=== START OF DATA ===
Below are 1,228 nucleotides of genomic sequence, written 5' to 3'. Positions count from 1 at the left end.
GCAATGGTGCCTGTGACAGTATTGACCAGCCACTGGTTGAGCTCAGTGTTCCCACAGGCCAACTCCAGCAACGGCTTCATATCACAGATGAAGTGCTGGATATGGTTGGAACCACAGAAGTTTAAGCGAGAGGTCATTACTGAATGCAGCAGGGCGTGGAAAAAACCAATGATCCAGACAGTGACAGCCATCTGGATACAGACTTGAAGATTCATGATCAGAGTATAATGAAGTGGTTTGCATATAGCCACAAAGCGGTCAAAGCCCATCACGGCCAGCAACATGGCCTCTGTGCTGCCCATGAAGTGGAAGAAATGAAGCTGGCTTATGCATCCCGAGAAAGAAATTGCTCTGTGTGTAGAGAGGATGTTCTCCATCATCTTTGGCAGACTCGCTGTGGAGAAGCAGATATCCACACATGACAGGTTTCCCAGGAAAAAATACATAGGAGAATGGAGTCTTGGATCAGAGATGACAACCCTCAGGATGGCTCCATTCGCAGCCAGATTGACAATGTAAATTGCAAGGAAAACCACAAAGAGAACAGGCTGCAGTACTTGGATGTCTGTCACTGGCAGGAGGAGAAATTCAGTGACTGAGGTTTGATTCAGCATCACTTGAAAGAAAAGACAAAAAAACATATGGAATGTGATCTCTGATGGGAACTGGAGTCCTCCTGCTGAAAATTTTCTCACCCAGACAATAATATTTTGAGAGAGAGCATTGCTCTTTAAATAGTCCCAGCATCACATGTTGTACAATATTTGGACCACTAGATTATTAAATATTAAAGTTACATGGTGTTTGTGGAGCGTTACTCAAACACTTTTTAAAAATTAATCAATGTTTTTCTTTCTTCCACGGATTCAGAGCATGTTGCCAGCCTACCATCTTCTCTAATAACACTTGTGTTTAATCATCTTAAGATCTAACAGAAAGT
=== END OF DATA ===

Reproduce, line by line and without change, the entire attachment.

Below are 1,228 nucleotides of genomic sequence, written 5' to 3'. Positions count from 1 at the left end.
GCAATGGTGCCTGTGACAGTATTGACCAGCCACTGGTTGAGCTCAGTGTTCCCACAGGCCAACTCCAGCAACGGCTTCATATCACAGATGAAGTGCTGGATATGGTTGGAACCACAGAAGTTTAAGCGAGAGGTCATTACTGAATGCAGCAGGGCGTGGAAAAAACCAATGATCCAGACAGTGACAGCCATCTGGATACAGACTTGAAGATTCATGATCAGAGTATAATGAAGTGGTTTGCATATAGCCACAAAGCGGTCAAAGCCCATCACGGCCAGCAACATGGCCTCTGTGCTGCCCATGAAGTGGAAGAAATGAAGCTGGCTTATGCATCCCGAGAAAGAAATTGCTCTGTGTGTAGAGAGGATGTTCTCCATCATCTTTGGCAGACTCGCTGTGGAGAAGCAGATATCCACACATGACAGGTTTCCCAGGAAAAAATACATAGGAGAATGGAGTCTTGGATCAGAGATGACAACCCTCAGGATGGCTCCATTCGCAGCCAGATTGACAATGTAAATTGCAAGGAAAACCACAAAGAGAACAGGCTGCAGTACTTGGATGTCTGTCACTGGCAGGAGGAGAAATTCAGTGACTGAGGTTTGATTCAGCATCACTTGAAAGAAAAGACAAAAAAACATATGGAATGTGATCTCTGATGGGAACTGGAGTCCTCCTGCTGAAAATTTTCTCACCCAGACAATAATATTTTGAGAGAGAGCATTGCTCTTTAAATAGTCCCAGCATCACATGTTGTACAATATTTGGACCACTAGATTATTAAATATTAAAGTTACATGGTGTTTGTGGAGCGTTACTCAAACACTTTTTAAAAATTAATCAATGTTTTTCTTTCTTCCACGGATTCAGAGCATGTTGCCAGCCTACCATCTTCTCTAATAACACTTGTGTTTAATCATCTTAAGATCTAACAGAAAGT